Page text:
The Best Grease to Use On Your Bike Pedals

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You already know how important routine maintenance is for your bicycle. It keeps your bike running at peak performance and it can also keep you safe while on the road.

While you may not need to grease your bike pedals as often as you do other moving parts like the chain and gears, you still need to grease pedals every few months. The frequency will depend on how often and how far you ride. Consider greasing pedals once a month if you ride on particularly dusty dirt paths.

Let’s take a look at what kind of grease to use for bike pedals.

Best grease for bike pedals

The best lubricant for bike pedals is one that is made specifically for use on a bicycle. Several companies produce grease for bikes, including Whistler Performance Lubricants, CyclingDeal, Park Tool, and Finish Line:

Whistler Performance

WPL Forkboost Lube - Bike Lubricant for Mountain Bike Forks and Shocks - Premium Bike Oil for Suspension Dust Seals

Park Tool

Park Tool PPL-1 PolyLube 1000 Bicycle Grease (Tube)

Finish Line

Finish Line Dry Bike Lubricant with Teflon Squeeze Bottle, 8 oz.

CyclingDeal

CyclingDeal Road Mountain Bike Bicycle MTB 500ml/17oz Anti-Seize Golden Elite Lubricant Lube for Bottom Bracket | Headset Bearing | Pedal | Hub | Titanium Parts

To choose between the many lubricants available, the first place to start is with your bike’s materials. Make sure that whichever you buy is compatible with your bicycle, of course.

Price may also be a factor in your choice. Most of the companies above have very affordable pricing, but you may also need to buy a grease gun. In addition, keep in mind that it is sometimes a better financial decision to buy a larger, more expensive container if it will last longer, especially if you know for certain that it is the product you need.

What kind of grease to use for bike pedals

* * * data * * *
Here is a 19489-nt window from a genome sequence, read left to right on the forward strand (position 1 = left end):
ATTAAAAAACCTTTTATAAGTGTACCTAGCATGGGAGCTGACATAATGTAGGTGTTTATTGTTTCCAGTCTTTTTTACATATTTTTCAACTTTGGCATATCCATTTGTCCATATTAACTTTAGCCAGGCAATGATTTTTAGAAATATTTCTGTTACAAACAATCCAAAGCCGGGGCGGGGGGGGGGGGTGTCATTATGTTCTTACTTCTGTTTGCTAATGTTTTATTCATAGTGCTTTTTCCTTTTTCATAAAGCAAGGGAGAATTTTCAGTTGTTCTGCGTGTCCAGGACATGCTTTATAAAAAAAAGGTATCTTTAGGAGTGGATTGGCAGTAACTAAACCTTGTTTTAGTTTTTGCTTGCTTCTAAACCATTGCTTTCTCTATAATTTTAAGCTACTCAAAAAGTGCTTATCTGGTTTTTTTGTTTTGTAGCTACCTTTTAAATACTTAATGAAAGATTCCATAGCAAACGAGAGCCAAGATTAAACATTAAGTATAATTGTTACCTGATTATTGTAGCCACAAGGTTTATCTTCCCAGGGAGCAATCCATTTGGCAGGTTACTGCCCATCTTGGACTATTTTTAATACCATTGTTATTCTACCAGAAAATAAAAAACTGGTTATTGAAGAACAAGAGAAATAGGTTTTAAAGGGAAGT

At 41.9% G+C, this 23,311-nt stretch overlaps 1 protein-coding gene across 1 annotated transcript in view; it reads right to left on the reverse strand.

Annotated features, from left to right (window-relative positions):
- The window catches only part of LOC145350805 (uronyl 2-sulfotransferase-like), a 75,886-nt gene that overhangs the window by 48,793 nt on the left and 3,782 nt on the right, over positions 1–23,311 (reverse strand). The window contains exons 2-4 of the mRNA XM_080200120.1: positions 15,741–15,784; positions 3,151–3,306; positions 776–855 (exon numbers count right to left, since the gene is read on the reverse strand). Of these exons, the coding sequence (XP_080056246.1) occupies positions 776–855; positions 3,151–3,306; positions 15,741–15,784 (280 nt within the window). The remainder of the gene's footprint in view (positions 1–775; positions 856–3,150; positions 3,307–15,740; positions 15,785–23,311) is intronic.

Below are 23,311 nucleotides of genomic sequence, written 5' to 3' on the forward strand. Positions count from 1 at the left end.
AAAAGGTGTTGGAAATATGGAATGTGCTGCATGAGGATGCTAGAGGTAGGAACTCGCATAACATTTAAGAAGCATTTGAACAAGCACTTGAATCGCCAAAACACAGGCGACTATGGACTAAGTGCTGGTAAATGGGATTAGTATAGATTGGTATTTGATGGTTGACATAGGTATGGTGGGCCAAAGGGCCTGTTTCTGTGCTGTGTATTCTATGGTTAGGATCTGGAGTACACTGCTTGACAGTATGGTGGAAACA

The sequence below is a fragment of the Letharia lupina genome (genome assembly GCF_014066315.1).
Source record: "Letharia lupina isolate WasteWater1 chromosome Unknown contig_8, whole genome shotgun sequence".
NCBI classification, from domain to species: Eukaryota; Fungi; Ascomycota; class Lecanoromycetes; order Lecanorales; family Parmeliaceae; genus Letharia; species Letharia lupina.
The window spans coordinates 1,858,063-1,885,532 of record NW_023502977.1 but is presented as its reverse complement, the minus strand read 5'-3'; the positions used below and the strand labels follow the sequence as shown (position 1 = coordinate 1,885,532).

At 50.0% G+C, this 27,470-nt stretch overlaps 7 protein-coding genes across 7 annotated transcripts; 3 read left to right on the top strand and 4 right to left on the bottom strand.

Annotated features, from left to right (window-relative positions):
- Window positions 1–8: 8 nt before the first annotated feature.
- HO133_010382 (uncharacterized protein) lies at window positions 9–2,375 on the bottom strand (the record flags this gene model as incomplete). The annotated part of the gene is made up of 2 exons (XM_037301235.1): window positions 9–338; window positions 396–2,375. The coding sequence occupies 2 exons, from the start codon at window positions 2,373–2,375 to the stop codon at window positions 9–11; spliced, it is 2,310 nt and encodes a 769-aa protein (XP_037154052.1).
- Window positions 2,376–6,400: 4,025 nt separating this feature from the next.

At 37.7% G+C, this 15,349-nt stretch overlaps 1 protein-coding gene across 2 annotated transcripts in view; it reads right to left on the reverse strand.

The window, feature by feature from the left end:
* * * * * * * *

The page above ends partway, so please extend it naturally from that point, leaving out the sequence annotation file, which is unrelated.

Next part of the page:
You do not necessarily have to use a grease made specifically for bike pedals. Other types will work just as well. We recommend finding something that is made for moving parts, though. Certain types of car grease, machinery grease, and even some types of grease used by locksmiths for doors can all be safely used on bicycles.

Once again, the most important thing is to know what materials your bike is made out of (aluminum, titanium, alloy, and so on) and make sure the grease will not damage it.

Using common household products instead of grease

If you don’t want to go out and buy the lubricant for your bike pedals, you might be wondering if there are any items around your home that you could use instead. Let’s take a look at two of the most common: Vaseline and WD40.

Can you use Vaseline on bike pedals?

Vaseline Original Petroleum Jelly 50ml - Pack of 2

You can use Vaseline to grease bike pedals. If you ride professionally or do a great deal of riding on difficult terrain, it may not be the best idea. It also isn’t the best product to use if your bike will be exposed to very high temperatures. But otherwise, it should be just fine to use Vaseline in place of traditional grease.

Can you use WD40 on bike pedals?

WD-40 Multi-Use Product with Smart Straw Sprays 2 Ways, 3-Pack, 12 OZ

You should not use WD40 on bike pedals. WD40 has certain added chemicals and solvents that make it unsuitable for use on something like a bike pedal. Even though it might feel greasy, it is a degreaser. It is, however, a good item to have around for other bike maintenance issues, such as cleaning your chain.

And keep in mind that WD40 also markets a proper bike lubricant under its brand, which would be fine for greasing your pedals.

Learning how to grease bike pedals

We strongly recommend reading articles or watching some online tutorials before greasing your pedals for the first time. Better yet, have a more seasoned cyclist (who has probably completed this task dozens of times) help you.

https://www.youtube.com/watch?v=DCX52DGePsI

Undoubtedly, your bike is an investment, and one with which you don’t want to take chances. Once you find the right grease and the right techniques, though, it will become an easy part of your bike maintenance routine.

Image at top: © Mace Ojala | Creative Commons

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